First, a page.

# Question related to g

Gold Member
We know that the force of gravitation is F=GMm/r^2. The acceleration of the body of any mass m is a=GM/r^2 which we call g. So same acceleration regardless of any weight(ignoring air resistance). But when we solve laws of motion problems we take a downward force of -mg. So force depend on mass. Heavier body has more pull towards the earth. So shouldn’t it move faster than the lighter body?

weirdoguy
So force depend on mass.
There is also m in Newton's second law, so it disappears.

Hamiltonian
Gold Member
There is also m in Newton's second law, so it disappears.
So when we do problems related to tension or inclined plane friction problems, we take -mg. The force is always mg. And sometimes we need to find acceleration. But that never is equal to g. Is it because the body is not under free fall and the acceleration will not be g. Only when body is free to move the acceleration will always be g and bodies of any weight will come together.

Lnewqban
weirdoguy
Is it because the body is not under free fall and the acceleration will not be g.

Yes.

Gold Member
Yes.
It’s weird that when in free fall the acceleration doesn’t depend on force but when we take system of bodies like a pulley and attached masses suddenly the acceleration does depend on net force.

weirdoguy
the rotation of the Earth is also included into the vector constant ##\boldsymbol g##

Mentor
It’s weird that when in free fall the acceleration doesn’t depend on force ….
but it does. The gravitational force on the more massive object is greater and that’s how we can get it to accelerate at the same rate as a less massive object subjected to a smaller force.

russ_watters
Gold Member
but it does. The gravitational force on the more massive object is greater and that’s how we can get it to accelerate at the same rate as a less massive object subjected to a smaller force.
Ok. To produce the same acceleration to a more massive body we need more force. Thats Newtons second law F=ma. Gravitational force is F=GMm/r^2 but then the mass is also more for more massive bodies so a=F/m, a=g. No matter the weight all bodies does same acceleration. But when we arrange a pulley and two masses system force on each mass changes. Force on more massive body becomes less than mg so a<g. even though acceleration is downwards but its not g. For lighter body the force of tension is much more than mg. So its direction of acceleration changes. Its not g again.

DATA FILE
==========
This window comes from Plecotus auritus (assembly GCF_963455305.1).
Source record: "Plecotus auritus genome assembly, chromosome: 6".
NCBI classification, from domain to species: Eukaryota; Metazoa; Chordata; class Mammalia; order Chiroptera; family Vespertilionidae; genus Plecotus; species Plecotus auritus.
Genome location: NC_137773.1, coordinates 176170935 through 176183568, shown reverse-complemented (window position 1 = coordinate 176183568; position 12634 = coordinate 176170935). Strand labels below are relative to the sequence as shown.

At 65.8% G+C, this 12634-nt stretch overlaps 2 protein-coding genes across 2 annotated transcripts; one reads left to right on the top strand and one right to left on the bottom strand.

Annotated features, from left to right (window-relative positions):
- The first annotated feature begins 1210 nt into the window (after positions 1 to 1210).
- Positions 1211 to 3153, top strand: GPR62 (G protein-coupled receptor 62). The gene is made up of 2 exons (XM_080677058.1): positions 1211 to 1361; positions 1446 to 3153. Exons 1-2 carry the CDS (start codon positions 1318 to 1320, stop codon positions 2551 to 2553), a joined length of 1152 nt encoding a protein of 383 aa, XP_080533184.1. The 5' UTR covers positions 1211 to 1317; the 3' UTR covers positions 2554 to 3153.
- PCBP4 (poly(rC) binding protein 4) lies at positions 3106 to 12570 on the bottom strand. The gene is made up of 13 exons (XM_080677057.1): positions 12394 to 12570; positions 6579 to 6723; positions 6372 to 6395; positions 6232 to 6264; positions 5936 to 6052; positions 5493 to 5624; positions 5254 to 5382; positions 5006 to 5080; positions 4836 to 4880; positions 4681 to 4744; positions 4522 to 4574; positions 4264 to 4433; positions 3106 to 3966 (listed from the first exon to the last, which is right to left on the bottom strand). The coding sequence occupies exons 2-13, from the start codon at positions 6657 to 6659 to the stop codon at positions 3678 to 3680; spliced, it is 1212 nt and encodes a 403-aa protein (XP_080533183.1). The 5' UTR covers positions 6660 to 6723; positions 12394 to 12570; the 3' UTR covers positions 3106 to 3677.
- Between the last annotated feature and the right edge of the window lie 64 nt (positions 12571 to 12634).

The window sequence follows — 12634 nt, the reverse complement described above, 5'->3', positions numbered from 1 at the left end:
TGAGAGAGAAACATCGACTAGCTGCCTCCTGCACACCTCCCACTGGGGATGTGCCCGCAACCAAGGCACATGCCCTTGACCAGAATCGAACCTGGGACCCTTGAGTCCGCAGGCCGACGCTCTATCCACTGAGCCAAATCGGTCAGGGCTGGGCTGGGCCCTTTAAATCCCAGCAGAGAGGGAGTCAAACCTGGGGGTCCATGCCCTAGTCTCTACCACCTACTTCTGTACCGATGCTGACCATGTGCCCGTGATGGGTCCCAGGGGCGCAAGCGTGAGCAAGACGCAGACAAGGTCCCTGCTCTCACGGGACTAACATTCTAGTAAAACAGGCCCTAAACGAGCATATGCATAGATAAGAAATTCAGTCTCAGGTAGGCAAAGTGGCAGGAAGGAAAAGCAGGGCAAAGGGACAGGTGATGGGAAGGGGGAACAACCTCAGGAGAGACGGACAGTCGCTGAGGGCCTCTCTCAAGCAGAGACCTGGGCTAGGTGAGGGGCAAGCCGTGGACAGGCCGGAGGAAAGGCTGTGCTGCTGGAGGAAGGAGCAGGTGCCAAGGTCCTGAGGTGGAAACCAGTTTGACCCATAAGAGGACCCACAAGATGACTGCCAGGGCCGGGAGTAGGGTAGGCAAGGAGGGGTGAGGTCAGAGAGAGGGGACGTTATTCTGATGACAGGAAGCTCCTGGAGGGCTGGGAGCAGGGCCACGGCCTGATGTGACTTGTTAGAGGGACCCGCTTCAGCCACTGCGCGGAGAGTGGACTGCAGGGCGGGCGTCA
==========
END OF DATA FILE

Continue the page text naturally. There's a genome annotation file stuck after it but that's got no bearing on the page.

I made a mistake. Force and acceleration are always connected. Its the g that doesn't depend on mass.

Gold Member
Take a deeper look at the definition of force.
$$F=\frac{d(mv)}{dt}$$
The force is the variation of momentum. Momentum could be seen as the amount of resistance to change in motion, i.e. the principle of inertia. In the case of planets interacting together, we assume mass doesn't vary such that:
$$F=m\frac{dv}{dt}$$
Or:
$$m\frac{GM}{r^2}=m\frac{dv}{dt}$$
So what does it mean? The force ##F## that wants to change the velocity and the inertia that wants to resist that change are both proportional to the mass ##m##. The effect of the mass becomes then effectively irrelevant.

But imagine the mass ##m## would change as time goes on, then:
$$m\frac{GM}{r^2}=\frac{d(mv)}{dt}$$
$$m\frac{GM}{r^2}=m\frac{dv}{dt} + v\frac{dm}{dt}$$
$$\frac{dv}{dt}= \frac{GM}{r^2} - \frac{v}{m}\frac{dm}{dt}$$
Not only the mass is relevant to determine the acceleration, but also the velocity and the rate of change of that mass.

Lnewqban
Homework Helper
Gold Member
It’s weird that when in free fall the acceleration doesn’t depend on force but when we take system of bodies like a pulley and attached masses suddenly the acceleration does depend on net force.

All bodies are weightless while in free fall.